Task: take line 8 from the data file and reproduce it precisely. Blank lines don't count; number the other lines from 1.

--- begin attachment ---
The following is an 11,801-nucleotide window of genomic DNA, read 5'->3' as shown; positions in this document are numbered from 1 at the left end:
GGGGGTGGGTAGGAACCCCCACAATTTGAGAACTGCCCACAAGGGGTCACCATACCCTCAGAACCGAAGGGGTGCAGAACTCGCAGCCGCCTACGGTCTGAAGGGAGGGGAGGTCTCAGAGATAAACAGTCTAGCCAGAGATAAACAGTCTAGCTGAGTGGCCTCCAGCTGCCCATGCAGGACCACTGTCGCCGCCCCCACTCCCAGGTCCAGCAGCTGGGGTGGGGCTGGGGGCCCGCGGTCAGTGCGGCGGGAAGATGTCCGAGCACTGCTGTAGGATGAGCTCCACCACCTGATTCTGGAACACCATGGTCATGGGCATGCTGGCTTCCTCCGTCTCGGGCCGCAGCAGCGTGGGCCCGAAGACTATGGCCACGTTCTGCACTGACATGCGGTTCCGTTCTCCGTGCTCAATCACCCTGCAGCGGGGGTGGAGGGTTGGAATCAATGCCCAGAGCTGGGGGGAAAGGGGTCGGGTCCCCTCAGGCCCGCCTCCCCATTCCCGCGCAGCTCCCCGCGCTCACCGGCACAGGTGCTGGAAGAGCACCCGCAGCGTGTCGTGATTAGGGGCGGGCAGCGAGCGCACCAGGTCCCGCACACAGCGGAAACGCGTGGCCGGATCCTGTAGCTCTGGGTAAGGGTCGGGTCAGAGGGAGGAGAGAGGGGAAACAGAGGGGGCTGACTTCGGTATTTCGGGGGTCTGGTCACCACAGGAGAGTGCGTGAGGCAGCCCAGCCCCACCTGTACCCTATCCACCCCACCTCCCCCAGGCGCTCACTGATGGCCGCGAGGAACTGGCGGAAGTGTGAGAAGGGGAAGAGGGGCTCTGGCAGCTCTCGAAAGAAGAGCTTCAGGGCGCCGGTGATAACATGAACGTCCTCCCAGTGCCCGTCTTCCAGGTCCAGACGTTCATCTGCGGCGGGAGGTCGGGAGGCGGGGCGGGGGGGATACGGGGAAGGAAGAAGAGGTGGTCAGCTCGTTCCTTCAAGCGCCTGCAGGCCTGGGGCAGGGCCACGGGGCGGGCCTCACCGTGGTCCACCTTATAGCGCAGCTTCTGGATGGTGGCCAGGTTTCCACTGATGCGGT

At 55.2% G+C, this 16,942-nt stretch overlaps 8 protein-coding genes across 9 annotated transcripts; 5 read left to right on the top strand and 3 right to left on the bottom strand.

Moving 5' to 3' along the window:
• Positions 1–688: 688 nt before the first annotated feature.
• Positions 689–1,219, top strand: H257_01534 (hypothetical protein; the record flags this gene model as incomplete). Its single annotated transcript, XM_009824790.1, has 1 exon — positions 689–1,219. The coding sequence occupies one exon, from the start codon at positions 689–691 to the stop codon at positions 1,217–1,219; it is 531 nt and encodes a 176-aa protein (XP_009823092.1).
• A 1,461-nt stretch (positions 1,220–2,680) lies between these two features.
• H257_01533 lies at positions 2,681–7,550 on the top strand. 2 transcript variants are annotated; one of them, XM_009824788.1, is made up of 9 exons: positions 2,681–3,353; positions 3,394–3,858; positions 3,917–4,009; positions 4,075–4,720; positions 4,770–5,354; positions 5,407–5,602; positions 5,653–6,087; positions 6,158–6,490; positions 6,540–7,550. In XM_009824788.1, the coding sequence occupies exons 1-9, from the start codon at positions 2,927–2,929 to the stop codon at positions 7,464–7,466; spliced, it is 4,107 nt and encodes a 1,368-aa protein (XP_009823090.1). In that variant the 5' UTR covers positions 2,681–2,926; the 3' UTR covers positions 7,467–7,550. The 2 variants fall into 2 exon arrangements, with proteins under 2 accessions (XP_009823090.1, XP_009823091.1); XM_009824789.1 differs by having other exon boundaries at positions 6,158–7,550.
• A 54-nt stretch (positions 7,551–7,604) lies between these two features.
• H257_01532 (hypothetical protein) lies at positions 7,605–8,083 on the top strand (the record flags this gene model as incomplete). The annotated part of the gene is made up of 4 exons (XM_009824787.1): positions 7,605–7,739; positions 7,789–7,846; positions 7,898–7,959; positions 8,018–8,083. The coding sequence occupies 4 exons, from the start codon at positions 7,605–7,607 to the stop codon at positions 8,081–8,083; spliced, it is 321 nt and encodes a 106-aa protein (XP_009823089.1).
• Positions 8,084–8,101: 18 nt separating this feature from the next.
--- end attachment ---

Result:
• H257_01533 lies at positions 2,681–7,550 on the top strand. 2 transcript variants are annotated; one of them, XM_009824788.1, is made up of 9 exons: positions 2,681–3,353; positions 3,394–3,858; positions 3,917–4,009; positions 4,075–4,720; positions 4,770–5,354; positions 5,407–5,602; positions 5,653–6,087; positions 6,158–6,490; positions 6,540–7,550. In XM_009824788.1, the coding sequence occupies exons 1-9, from the start codon at positions 2,927–2,929 to the stop codon at positions 7,464–7,466; spliced, it is 4,107 nt and encodes a 1,368-aa protein (XP_009823090.1). In that variant the 5' UTR covers positions 2,681–2,926; the 3' UTR covers positions 7,467–7,550. The 2 variants fall into 2 exon arrangements, with proteins under 2 accessions (XP_009823090.1, XP_009823091.1); XM_009824789.1 differs by having other exon boundaries at positions 6,158–7,550.